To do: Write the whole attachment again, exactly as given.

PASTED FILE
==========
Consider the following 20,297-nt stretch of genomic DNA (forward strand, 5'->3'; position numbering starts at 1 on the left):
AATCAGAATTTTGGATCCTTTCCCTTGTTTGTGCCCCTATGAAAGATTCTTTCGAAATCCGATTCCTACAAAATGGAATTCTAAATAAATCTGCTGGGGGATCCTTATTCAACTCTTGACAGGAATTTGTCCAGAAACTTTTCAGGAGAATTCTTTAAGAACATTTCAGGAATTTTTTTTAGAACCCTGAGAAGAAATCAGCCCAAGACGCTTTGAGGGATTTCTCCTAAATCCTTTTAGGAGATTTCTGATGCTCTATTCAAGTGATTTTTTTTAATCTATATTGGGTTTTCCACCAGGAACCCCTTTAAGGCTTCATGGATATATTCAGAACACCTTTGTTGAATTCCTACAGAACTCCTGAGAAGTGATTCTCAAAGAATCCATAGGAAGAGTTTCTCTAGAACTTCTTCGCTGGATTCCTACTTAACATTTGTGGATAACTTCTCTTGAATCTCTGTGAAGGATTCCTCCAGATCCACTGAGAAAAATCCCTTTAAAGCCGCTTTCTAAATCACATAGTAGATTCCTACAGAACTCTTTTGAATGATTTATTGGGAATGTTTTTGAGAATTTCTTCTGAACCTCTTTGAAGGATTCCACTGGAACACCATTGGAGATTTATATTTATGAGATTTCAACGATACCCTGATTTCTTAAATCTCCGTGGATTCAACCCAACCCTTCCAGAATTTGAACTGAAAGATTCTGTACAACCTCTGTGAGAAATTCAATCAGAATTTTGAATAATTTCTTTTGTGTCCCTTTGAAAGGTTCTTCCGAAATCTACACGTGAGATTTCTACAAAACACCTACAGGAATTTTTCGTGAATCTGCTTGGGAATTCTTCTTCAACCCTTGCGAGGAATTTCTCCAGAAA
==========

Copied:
Consider the following 20,297-nt stretch of genomic DNA (forward strand, 5'->3'; position numbering starts at 1 on the left):
AATCAGAATTTTGGATCCTTTCCCTTGTTTGTGCCCCTATGAAAGATTCTTTCGAAATCCGATTCCTACAAAATGGAATTCTAAATAAATCTGCTGGGGGATCCTTATTCAACTCTTGACAGGAATTTGTCCAGAAACTTTTCAGGAGAATTCTTTAAGAACATTTCAGGAATTTTTTTTAGAACCCTGAGAAGAAATCAGCCCAAGACGCTTTGAGGGATTTCTCCTAAATCCTTTTAGGAGATTTCTGATGCTCTATTCAAGTGATTTTTTTTAATCTATATTGGGTTTTCCACCAGGAACCCCTTTAAGGCTTCATGGATATATTCAGAACACCTTTGTTGAATTCCTACAGAACTCCTGAGAAGTGATTCTCAAAGAATCCATAGGAAGAGTTTCTCTAGAACTTCTTCGCTGGATTCCTACTTAACATTTGTGGATAACTTCTCTTGAATCTCTGTGAAGGATTCCTCCAGATCCACTGAGAAAAATCCCTTTAAAGCCGCTTTCTAAATCACATAGTAGATTCCTACAGAACTCTTTTGAATGATTTATTGGGAATGTTTTTGAGAATTTCTTCTGAACCTCTTTGAAGGATTCCACTGGAACACCATTGGAGATTTATATTTATGAGATTTCAACGATACCCTGATTTCTTAAATCTCCGTGGATTCAACCCAACCCTTCCAGAATTTGAACTGAAAGATTCTGTACAACCTCTGTGAGAAATTCAATCAGAATTTTGAATAATTTCTTTTGTGTCCCTTTGAAAGGTTCTTCCGAAATCTACACGTGAGATTTCTACAAAACACCTACAGGAATTTTTCGTGAATCTGCTTGGGAATTCTTCTTCAACCCTTGCGAGGAATTTCTCCAGAAA